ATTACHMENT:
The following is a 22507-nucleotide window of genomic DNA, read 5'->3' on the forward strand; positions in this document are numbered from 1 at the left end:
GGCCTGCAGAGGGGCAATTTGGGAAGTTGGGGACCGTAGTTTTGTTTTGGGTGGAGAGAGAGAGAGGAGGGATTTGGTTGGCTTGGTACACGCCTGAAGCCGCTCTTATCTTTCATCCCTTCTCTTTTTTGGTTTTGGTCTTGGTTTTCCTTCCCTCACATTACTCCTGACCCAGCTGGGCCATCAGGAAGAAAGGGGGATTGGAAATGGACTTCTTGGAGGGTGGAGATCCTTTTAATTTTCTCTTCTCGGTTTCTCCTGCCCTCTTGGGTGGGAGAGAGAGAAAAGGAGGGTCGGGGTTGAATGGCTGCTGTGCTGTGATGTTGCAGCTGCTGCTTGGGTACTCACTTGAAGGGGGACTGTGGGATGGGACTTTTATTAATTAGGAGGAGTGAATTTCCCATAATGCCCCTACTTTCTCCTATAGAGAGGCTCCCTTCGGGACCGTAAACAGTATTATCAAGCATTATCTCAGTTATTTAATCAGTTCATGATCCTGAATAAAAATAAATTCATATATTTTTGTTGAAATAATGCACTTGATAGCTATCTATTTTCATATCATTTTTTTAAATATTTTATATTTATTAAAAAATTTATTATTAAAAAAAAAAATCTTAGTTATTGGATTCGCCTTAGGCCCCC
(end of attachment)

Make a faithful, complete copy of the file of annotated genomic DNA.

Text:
The following is a 22507-nucleotide window of genomic DNA, read 5'->3' on the forward strand; positions in this document are numbered from 1 at the left end:
GGCCTGCAGAGGGGCAATTTGGGAAGTTGGGGACCGTAGTTTTGTTTTGGGTGGAGAGAGAGAGAGGAGGGATTTGGTTGGCTTGGTACACGCCTGAAGCCGCTCTTATCTTTCATCCCTTCTCTTTTTTGGTTTTGGTCTTGGTTTTCCTTCCCTCACATTACTCCTGACCCAGCTGGGCCATCAGGAAGAAAGGGGGATTGGAAATGGACTTCTTGGAGGGTGGAGATCCTTTTAATTTTCTCTTCTCGGTTTCTCCTGCCCTCTTGGGTGGGAGAGAGAGAAAAGGAGGGTCGGGGTTGAATGGCTGCTGTGCTGTGATGTTGCAGCTGCTGCTTGGGTACTCACTTGAAGGGGGACTGTGGGATGGGACTTTTATTAATTAGGAGGAGTGAATTTCCCATAATGCCCCTACTTTCTCCTATAGAGAGGCTCCCTTCGGGACCGTAAACAGTATTATCAAGCATTATCTCAGTTATTTAATCAGTTCATGATCCTGAATAAAAATAAATTCATATATTTTTGTTGAAATAATGCACTTGATAGCTATCTATTTTCATATCATTTTTTTAAATATTTTATATTTATTAAAAAATTTATTATTAAAAAAAAAAATCTTAGTTATTGGATTCGCCTTAGGCCCCC